Potential new optical chip design for generating cold atoms in a more robust and compact fashion
Chris Edwards | 07/31/2020

Ground-breaking international research directed by scholars at Southern University of Science and Technology (SUSTech) has demonstrated the first metasurface optical chip for generating cold atomic ensembles. It provides a novel scheme for the realization of a single beam Magneto-Optical Trap (MOT). Their research could have broad applications in quantum metrology, quantum information processing, and atomic physics.

On June 29, an international and interdisciplinary research team led by Associate Professor Guixin Li (Materials Science and Engineering, Shenzhen Institute of Quantum Science and Engineering) published cutting-edge research findings. Their findings provide a unique approach for preparing cold atoms. Their paper, titled “A Dielectric Metasurface Optical Chip for the Generation of Cold Atoms,” was published in the high-impact academic journal, Science Advances (IF = 13).

Cold atom ensembles provide an ideal platform for fields such as quantum sensing, quantum metrology, and quantum simulation. Generating cold atom quantum devices usually need cold-atom ensembles that require laser cooling and trapping techniques. Hot gas-phase atoms can be typically cooled and trapped using a magneto-optical trap (MOT). The standard MOT apparatus uses three orthogonal pairs of laser beams of appropriate circular polarizations. However, these tend to take up a lot of space. Researchers have been investigating new MOT variations, which tend to be either more robust or more efficient.

One recent development that has shown promise is a metasurface optical device composed of different subwavelength structures. These are also known as meta-atoms and can control the amplitude, polarization, and phase of light waves. Metasurface-based optics have the potential to replace or complement their conventional counterparts due to their versatility, flexibility, and simple fabrication technique. Recent literature on the topic has indicated that metasurfaces have enormous potential in quantum optics. That includes areas such as quantum metasurface interferometers, quantum entanglement state generation, and reconstruction.

Fig. 1. Schematic of the cold atom generator with the dielectric metasurface optical chip

The paper provided the first demonstration of the use of metasurface optical chips as a new approach for the generation of cold atoms. They assessed the atom ensemble’s performance through realizing initial atom numbers and temperatures commensurate with quantum sensing. They achieved temperatures comparable to what researchers would get with similar setups and boundary conditions in standard MOT systems. Their experimental proof did not show any temperature-based limitations imposed by metasurface technology. The temperature of the atoms is sufficient for compact high-bandwidth atom interferometers. It is also similar to the temperatures used when loading magnetic traps for further evaporative cooling to BEC.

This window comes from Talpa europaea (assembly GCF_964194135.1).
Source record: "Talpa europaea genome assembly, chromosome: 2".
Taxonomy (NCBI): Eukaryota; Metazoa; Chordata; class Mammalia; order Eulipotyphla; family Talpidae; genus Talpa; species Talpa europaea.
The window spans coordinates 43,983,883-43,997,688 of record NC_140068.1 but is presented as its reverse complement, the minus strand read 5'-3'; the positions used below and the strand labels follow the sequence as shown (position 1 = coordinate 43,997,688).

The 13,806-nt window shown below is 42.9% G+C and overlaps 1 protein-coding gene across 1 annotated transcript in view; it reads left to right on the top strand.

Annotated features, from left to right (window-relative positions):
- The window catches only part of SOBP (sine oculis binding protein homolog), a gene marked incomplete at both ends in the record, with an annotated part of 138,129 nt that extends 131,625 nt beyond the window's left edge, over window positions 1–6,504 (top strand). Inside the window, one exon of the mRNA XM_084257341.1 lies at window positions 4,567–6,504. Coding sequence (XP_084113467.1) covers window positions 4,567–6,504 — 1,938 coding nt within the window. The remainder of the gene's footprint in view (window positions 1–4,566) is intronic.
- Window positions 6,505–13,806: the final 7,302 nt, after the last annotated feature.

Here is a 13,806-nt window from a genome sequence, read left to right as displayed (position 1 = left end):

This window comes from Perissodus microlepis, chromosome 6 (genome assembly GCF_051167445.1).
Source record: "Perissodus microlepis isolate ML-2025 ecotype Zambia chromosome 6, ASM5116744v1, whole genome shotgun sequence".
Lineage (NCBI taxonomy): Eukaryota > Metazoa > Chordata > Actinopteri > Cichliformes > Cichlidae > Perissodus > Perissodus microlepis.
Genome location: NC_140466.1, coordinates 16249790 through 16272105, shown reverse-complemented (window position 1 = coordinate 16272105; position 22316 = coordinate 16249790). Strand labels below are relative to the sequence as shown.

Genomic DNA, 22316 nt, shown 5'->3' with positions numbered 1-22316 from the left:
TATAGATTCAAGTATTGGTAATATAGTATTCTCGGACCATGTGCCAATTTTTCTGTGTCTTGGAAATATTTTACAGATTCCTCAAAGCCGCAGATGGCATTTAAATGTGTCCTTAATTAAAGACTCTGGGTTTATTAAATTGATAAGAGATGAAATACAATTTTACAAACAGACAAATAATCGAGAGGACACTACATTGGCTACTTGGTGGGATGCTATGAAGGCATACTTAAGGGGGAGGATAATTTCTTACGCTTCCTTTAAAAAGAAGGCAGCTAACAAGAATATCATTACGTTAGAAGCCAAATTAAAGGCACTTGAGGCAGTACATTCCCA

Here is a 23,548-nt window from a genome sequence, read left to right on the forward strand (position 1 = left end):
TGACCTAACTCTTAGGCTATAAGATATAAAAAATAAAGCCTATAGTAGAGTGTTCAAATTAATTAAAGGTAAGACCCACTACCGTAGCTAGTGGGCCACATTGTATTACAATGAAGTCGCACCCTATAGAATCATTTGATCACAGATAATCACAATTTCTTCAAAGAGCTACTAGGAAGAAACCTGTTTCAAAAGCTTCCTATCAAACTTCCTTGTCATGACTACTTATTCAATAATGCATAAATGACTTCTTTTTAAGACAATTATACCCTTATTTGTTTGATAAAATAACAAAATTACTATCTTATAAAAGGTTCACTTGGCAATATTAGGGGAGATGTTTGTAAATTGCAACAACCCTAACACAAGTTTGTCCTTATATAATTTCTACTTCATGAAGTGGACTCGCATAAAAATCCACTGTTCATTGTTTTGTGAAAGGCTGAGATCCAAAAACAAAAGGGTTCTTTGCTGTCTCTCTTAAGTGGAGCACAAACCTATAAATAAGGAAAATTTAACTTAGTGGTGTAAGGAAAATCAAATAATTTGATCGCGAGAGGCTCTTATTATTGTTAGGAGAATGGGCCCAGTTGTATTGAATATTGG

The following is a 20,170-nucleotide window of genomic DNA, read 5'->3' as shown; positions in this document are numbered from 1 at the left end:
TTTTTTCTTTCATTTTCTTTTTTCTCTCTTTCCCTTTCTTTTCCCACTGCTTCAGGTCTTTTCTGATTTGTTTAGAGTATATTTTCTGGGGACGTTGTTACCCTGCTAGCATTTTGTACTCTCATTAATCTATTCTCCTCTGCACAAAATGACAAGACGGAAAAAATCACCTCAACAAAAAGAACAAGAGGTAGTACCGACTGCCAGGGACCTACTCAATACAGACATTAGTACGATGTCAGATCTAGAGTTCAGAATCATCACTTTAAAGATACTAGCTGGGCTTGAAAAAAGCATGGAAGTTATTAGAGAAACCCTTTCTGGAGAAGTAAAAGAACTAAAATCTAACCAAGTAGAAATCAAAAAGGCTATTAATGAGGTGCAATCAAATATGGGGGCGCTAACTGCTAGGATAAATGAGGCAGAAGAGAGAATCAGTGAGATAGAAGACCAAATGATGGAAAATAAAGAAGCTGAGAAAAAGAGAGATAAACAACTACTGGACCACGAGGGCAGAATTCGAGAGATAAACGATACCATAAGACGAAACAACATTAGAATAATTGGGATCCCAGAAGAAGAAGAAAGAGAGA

One pathway to further reduce the temperature would apply the function of similar optimization techniques as used in standard MOTs. The paper provided a promising new approach for realizing compact and future commercial quantum sensors. It focused on enabling more compact and lower power systems. It also opened a new direction in the application of metasurface for drastically improving the delivery of atom optics or optical lattices. There are further research directions to examine through the changing of capabilities in a wide range of quantum sensing modalities.

Fig. 2. Design and fabrication of the metasurface optical chip. (A) The geometric configuration of the Si meta-atom with period p = 370 nm, meta-atom length L = 190 nm, width W = 120 nm, and height H = 600 nm. (B) Simulated cross-polarization and co-polarization conversion efficiency for different wavelengths of the incident light. (C) The calculated phase profile of the metasurface optical chip

Fig. 3. Performance of the metasurface-based MOT. (A) Variation of the number of atoms trapped in the metasurface-based MOT with the laser detuning. (B) Absorption images of the 87Rb cloud at expansion times after MOT. (C) The fitted radii of the 87Rb cloud in the axial (circles) and radial (triangles) directions versus the expansion time t. (D) Absorption images of the 87Rb cloud at expansion times after optical molasses

The University of Birmingham Dr. Lingxiao Zhu, SUSTech Dr. Xuan Liu, the University of Paderborn Dr. Basudeb Sain, and the University of Birmingham Dr. Mengyao Wang are the co-first authors of the paper. Dr. Guixin Li and the University of Birmingham Dr. Yu-Hung Lien are the co-correspondent authors. SUSTech Dr. Junhong Deng, Dr. Kingfai Li, and Ph.D. student Yutao Tang from the Department of Materials Science and Engineering also made vital contributions to this study.

This work is supported by the National Natural Science Foundation of China, the Guangdong Provincial Innovation and Entrepreneurship Project, and the Qiu Shi Science & Technologies Foundation.

Article link: https://advances.sciencemag.org/content/6/31/eabb6667

2020, 07-31
By Chris Edwards

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Translated and Adapted By SUSTech Newshub

Proofread ByYingying XIA

Photo ByDepartment of Materials Science and Engineering, Yan QIU

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